“Woe unto them that call evil good and good evil; that put darkness for light, and light for darkness; that put bitter for sweet and sweet for bitter.” (Isaiah 5:20)
“Ye have wearied the LORD with your words. Yet ye say, ‘Wherein have we wearied Him? When ye say, Every one that doeth evil is good in the sight of the LORD, and He delighteth in them; or, where is the God of judgment?” (Malachi 2:17)
John Gardner, the novelist who wrote “Grendel” and “The Sunlight Dialogues” also wrote a book called “On Moral Fiction.” In it he wrote of the moral responsibility of writers to write works that are morally beautiful. It wasn’t accepted by his contemporaries and he was sharply criticized. This doesn’t change the fact that he was right. Gardner wrote in his work that the function of art is morality. Granted, he never clearly points to what that absolute standard of morality is, but as Christians we know what it is. In an effort to be relevant we should not applaud movies like this one. Instead we should call the producers and writers to something better.
This movie also does not qualify as art because the detailed depiction of the horrors of war are not art—they are horrors. Seeing half a face on the floor of a tank or a man burn to death; these are the things your relatives didn’t talk about. These are the things that our technology can allow us to reproduce graphically that should not be reproduced anywhere. You cannot “unsee” these things. Real heroes don’t want you to. Hollywood producers aren’t heroes.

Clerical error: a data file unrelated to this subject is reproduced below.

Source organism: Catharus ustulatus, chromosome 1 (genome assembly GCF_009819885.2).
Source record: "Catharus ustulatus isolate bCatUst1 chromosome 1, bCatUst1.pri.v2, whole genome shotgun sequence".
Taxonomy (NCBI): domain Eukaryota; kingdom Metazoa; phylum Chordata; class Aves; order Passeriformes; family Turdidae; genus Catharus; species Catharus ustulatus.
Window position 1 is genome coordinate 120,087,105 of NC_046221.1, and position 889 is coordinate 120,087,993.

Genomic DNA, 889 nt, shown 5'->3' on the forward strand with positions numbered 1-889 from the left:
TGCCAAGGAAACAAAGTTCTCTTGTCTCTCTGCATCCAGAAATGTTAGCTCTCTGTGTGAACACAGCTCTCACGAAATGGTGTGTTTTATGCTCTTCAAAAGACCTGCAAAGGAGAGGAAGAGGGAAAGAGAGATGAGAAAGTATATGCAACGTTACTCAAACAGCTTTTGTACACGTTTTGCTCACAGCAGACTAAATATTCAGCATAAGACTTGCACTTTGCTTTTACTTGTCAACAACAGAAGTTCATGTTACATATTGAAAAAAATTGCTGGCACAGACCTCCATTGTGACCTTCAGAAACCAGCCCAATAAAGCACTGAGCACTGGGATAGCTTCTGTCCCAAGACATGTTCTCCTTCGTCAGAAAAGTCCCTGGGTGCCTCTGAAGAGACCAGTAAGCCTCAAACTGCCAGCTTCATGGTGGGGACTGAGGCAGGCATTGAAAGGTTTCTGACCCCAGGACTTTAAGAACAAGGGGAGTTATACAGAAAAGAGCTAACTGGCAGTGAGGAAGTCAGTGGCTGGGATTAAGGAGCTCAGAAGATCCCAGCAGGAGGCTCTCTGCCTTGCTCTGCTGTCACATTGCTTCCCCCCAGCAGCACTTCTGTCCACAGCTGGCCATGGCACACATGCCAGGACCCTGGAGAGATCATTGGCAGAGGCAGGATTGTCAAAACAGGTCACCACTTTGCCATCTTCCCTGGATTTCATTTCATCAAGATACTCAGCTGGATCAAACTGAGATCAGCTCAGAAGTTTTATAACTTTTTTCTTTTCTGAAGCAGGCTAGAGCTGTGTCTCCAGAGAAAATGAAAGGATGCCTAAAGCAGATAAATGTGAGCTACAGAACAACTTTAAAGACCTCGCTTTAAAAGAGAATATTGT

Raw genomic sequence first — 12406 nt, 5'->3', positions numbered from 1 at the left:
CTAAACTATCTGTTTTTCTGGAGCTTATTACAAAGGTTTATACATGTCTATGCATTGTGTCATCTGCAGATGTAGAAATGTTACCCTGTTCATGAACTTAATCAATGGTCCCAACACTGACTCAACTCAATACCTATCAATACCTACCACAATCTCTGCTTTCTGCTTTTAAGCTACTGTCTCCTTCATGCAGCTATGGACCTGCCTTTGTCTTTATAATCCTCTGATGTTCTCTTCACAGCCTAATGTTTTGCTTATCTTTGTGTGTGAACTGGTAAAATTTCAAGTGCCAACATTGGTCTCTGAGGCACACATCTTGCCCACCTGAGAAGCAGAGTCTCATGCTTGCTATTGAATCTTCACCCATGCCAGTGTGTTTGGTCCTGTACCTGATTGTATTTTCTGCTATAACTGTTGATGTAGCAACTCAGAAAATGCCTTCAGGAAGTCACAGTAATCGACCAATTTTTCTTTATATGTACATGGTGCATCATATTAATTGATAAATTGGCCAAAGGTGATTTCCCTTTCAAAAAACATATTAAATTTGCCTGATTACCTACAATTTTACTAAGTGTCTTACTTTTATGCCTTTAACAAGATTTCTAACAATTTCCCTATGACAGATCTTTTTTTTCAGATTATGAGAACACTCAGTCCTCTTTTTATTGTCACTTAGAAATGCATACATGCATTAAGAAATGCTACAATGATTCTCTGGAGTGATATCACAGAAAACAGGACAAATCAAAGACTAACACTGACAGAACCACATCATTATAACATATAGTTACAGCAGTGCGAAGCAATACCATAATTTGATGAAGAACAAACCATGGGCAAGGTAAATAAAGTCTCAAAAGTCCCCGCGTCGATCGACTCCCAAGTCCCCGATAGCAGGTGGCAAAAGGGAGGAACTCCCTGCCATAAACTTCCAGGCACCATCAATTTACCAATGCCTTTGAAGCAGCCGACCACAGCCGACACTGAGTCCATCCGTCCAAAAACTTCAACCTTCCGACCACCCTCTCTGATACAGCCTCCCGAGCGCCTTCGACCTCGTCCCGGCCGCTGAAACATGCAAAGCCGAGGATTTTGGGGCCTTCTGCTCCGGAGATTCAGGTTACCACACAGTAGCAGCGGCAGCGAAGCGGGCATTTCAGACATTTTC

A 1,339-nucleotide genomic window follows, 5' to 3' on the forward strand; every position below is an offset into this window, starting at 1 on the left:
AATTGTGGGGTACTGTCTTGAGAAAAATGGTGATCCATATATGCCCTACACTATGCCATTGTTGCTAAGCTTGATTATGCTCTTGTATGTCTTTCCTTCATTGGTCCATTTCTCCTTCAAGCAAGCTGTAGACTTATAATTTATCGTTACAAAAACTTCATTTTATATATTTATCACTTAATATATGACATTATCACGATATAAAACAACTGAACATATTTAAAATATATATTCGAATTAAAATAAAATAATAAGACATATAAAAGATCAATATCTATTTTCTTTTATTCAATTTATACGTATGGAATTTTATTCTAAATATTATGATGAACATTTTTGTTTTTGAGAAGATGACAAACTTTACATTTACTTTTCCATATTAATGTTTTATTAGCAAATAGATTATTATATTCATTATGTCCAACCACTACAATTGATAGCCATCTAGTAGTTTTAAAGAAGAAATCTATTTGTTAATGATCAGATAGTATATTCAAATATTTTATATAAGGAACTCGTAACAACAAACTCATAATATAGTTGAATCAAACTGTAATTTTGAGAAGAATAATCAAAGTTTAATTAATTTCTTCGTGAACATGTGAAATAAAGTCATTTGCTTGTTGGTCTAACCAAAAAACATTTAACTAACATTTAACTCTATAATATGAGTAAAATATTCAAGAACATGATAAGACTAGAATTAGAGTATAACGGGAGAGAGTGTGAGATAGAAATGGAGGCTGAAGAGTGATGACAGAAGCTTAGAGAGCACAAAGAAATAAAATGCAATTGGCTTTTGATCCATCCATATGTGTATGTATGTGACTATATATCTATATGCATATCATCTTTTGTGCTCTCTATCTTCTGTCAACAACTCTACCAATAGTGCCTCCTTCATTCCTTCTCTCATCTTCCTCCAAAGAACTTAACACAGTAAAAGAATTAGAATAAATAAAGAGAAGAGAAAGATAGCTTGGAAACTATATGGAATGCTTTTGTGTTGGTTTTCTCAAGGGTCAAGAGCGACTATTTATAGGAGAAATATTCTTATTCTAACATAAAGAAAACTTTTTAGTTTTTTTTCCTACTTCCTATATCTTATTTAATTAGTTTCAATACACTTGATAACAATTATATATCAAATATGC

It may be Pitt’s intention to raise moral questions with his film making. And to his credit he includes a seriously believing Christian in the script; Shia LaBeouf’s character, “Bible.” His performance is incredible and is the one ray of light in this two hour and fifteen minute display of total depravity. In the final scenes as he quotes from Isaiah 6 and 1 John 2, I found myself in tears. We see a genuine man scarred by the horrors of war hanging on to his faith for dear life even as he looks death squarely in the face. LaBeouf’s performance is better than anything you’ve seen in Christian film. However, as great and redeeming as his performance is, it is not enough to overcome the lie that this movie is.
Also to Pitt’s credit, the sexual escapades of the tank crew are suggested and are not shown graphically. At that point in the movie, I decided to leave if Pitt would have added pornography to this montage of evil. He did not and that should be encouraging to anyone who tracks how Hollywood is paying attention to Christianity in its movie making.
There is one moment in this movie where the writing descended to the patented evangelical gratuitous tear jerker. Minutes after the newbie gunner has sex and falls in love with a beautiful German girl her apartment building is shelled and of course, her body is conveniently laying towards the top of the rubble, only half covered in said rubble. For a moment I thought I had been raptured out of Fury into God’s Not Dead.
There is a reason why Christians like poorly written movies like God’s Not Dead and A Matter of Faith. It is because the film makers are working to produce something that is good for the glory of God. When we compare films like those to films like this, evangelicals would rather spend money on bad film making and good intentions than morally obtuse movies which provide questions without clearly defined answers.
Speaking of being clear, I don’t recommend this movie to anyone. I do recommend that Brad Pitt has a heart to heart with his mother, and perhaps Shia LaBeouf, about the gospel of Jesus Christ.